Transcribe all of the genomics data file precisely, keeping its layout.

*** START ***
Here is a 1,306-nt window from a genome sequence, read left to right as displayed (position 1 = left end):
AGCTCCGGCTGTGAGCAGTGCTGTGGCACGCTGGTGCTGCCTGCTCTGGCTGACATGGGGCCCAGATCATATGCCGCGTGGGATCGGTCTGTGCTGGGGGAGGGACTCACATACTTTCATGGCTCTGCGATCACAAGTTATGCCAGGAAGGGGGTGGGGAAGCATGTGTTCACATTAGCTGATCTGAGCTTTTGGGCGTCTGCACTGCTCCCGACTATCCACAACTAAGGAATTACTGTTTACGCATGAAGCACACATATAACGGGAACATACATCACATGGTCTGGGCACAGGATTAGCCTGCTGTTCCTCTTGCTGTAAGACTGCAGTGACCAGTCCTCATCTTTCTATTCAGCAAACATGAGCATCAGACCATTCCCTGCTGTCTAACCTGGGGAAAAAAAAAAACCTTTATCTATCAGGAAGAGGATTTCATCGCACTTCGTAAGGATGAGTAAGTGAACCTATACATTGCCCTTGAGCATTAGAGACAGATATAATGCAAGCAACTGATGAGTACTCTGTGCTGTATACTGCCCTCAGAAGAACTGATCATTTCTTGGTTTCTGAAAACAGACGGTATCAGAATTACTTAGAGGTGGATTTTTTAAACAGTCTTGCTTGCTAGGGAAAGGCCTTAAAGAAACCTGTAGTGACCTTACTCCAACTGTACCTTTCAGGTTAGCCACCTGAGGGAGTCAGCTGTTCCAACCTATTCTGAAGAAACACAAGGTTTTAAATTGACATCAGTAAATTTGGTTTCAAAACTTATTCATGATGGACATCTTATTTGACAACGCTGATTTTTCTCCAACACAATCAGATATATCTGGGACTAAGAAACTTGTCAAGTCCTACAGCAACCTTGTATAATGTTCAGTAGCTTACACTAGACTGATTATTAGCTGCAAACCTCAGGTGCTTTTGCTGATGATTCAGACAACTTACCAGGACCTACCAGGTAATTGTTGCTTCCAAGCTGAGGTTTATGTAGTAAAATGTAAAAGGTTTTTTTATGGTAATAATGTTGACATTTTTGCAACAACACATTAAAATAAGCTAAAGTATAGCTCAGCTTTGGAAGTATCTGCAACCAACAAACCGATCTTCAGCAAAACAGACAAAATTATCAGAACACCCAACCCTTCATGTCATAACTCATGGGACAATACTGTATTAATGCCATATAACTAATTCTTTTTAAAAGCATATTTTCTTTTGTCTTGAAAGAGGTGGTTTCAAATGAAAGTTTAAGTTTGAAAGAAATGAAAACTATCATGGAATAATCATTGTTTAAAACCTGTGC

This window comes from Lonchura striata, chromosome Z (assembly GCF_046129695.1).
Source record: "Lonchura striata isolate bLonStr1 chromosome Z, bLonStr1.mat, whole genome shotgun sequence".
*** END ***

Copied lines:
Here is a 1,306-nt window from a genome sequence, read left to right as displayed (position 1 = left end):
AGCTCCGGCTGTGAGCAGTGCTGTGGCACGCTGGTGCTGCCTGCTCTGGCTGACATGGGGCCCAGATCATATGCCGCGTGGGATCGGTCTGTGCTGGGGGAGGGACTCACATACTTTCATGGCTCTGCGATCACAAGTTATGCCAGGAAGGGGGTGGGGAAGCATGTGTTCACATTAGCTGATCTGAGCTTTTGGGCGTCTGCACTGCTCCCGACTATCCACAACTAAGGAATTACTGTTTACGCATGAAGCACACATATAACGGGAACATACATCACATGGTCTGGGCACAGGATTAGCCTGCTGTTCCTCTTGCTGTAAGACTGCAGTGACCAGTCCTCATCTTTCTATTCAGCAAACATGAGCATCAGACCATTCCCTGCTGTCTAACCTGGGGAAAAAAAAAAACCTTTATCTATCAGGAAGAGGATTTCATCGCACTTCGTAAGGATGAGTAAGTGAACCTATACATTGCCCTTGAGCATTAGAGACAGATATAATGCAAGCAACTGATGAGTACTCTGTGCTGTATACTGCCCTCAGAAGAACTGATCATTTCTTGGTTTCTGAAAACAGACGGTATCAGAATTACTTAGAGGTGGATTTTTTAAACAGTCTTGCTTGCTAGGGAAAGGCCTTAAAGAAACCTGTAGTGACCTTACTCCAACTGTACCTTTCAGGTTAGCCACCTGAGGGAGTCAGCTGTTCCAACCTATTCTGAAGAAACACAAGGTTTTAAATTGACATCAGTAAATTTGGTTTCAAAACTTATTCATGATGGACATCTTATTTGACAACGCTGATTTTTCTCCAACACAATCAGATATATCTGGGACTAAGAAACTTGTCAAGTCCTACAGCAACCTTGTATAATGTTCAGTAGCTTACACTAGACTGATTATTAGCTGCAAACCTCAGGTGCTTTTGCTGATGATTCAGACAACTTACCAGGACCTACCAGGTAATTGTTGCTTCCAAGCTGAGGTTTATGTAGTAAAATGTAAAAGGTTTTTTTATGGTAATAATGTTGACATTTTTGCAACAACACATTAAAATAAGCTAAAGTATAGCTCAGCTTTGGAAGTATCTGCAACCAACAAACCGATCTTCAGCAAAACAGACAAAATTATCAGAACACCCAACCCTTCATGTCATAACTCATGGGACAATACTGTATTAATGCCATATAACTAATTCTTTTTAAAAGCATATTTTCTTTTGTCTTGAAAGAGGTGGTTTCAAATGAAAGTTTAAGTTTGAAAGAAATGAAAACTATCATGGAATAATCATTGTTTAAAACCTGTGC

This window comes from Lonchura striata, chromosome Z (assembly GCF_046129695.1).
Source record: "Lonchura striata isolate bLonStr1 chromosome Z, bLonStr1.mat, whole genome shotgun sequence".